Last year when my grandfather passed away, I was inundated with messages of “how can we help” and “what do you need?”. I was grateful, and I was also too overwhelmed to give a real answer.
I’d tell them nothing, or we’re fine. What I really wanted to hear was, “Hey! I’m taking care of X for you.” I wanted them to know what to do, because frankly, I didn’t have a clue. Through that, I learned not to ask and just do.
We’ve all gotten the call that someone has passed away or received a cancer diagnosis, or one of far too many other instances that instantly, unexpectedly send a family into a health crisis. We awkwardly stand in a “where do I put my hands” stance, ready and willing to leap in to action, if only we knew what to do with the energy.
So here it is. The next time you want to help a family through the frightening, all-consuming unknown, make your call and offer your thoughts, prayers, or juju, and follow up with the willingness to do one or any of these things.
1. Organize meal delivery. Use a service like MealTrain.org or a shared Google Doc to manage deliveries and prevent three lasagnas. You can also call the family and ask which night is best to send over dinner (and if anyone has food allergies), and then arrange delivery of a meal from a local restaurant or site like GrubHub (just be sure to include a pre-paid tip when you foot the bill).
2. Restaurant gift cards. Share cards to restaurants near or around the hospital. Cash may be tight in these instances, and they could use a break from the hospital cafeteria.
3. Volunteer to carpool. Make sure the kids get to and from school, sports practice, or even sleepovers and playdates. When both parents can’t get out, it helps keep life normal for the kids.
4. Be the babysitter. Especially for young children, give your friend a break from dual duty as parent and caretaker. Kids who have been traveling with families from hospital to home may love the opportunity to play in a park, go for a bike ride or do something active and carefree, so put your frisbee and soccer skills to good use to create a few fun hours with the little ones.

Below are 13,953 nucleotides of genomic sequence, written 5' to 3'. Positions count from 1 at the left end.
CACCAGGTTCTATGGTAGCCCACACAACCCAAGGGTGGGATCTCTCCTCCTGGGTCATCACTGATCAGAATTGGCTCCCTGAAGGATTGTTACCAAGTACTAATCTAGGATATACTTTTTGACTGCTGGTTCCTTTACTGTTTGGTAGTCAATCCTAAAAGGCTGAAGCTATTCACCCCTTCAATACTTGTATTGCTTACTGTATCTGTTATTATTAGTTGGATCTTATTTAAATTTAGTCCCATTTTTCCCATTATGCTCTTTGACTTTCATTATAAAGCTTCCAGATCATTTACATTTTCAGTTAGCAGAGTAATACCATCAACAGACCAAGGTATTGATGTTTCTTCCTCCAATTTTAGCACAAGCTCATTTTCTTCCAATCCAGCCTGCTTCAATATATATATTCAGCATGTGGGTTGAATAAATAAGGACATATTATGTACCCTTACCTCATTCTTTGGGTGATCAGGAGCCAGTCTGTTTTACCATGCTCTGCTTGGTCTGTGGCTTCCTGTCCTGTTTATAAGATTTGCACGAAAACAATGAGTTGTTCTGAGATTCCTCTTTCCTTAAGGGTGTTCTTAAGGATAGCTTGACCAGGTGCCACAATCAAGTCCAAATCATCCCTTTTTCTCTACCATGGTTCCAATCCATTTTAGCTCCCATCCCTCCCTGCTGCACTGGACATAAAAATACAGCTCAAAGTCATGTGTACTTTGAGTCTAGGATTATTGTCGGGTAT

5. Fire up a fundraiser. If the circumstances will become a crippling financial burden, rally the troops to raise money. Everything from GoFundMe.com to a lunch with silent auction can come together quickly and easily.
6. Mow the lawn. Do it yourself or pay for a service. Same goes for jumping in to collect newspapers or mail (leave a text or voicemail or Post-It Note that these tasks have been taken care of for the family.)
7. Sit bedside. The caretaker often sees little opportunity to leave their loved one. Be the one to hold the hand at the hospital, during chemo, or even in hospice.
8. Deliver wine. Let’s be honest, sipping a glass of wine can help anyone escape their reality even for a few minutes. Bonus points if you stay to share and let them vent.
9. Do the laundry. Run a load or two to ease the burden of this time consuming tasks. We’ve all been in the same shirt for three days at the hospital; ensure your friend isn’t one of us!
10. Run interference. If you’re particularly close to the inner circle, helping to manage visitors, take insurance calls or even run defense with medical staff will ease stress. For families who use update sites like CarePages or who have a Facebook page dedicated to an ill or injured loved one, your social media skills could be a saving grace for exhausted families who still want others to stay informed.
11. Walk the dogs. See that the pets get walked, fed, litter cleaned, and played with.
12. Make them comfortable. For the patient and caretaker, cozy socks, slippers, new pajamas, or a fresh pillow make a world of difference.
13. Just call. At the end of the day, just being present and aware goes further than most anything else. A call or text to say “thinking of you” can turn someone’s day around.
TapGenes Take Away: When your friend’s family is in a health crisis, giving them a hand is simpler than you think. Don’t ask, just do.
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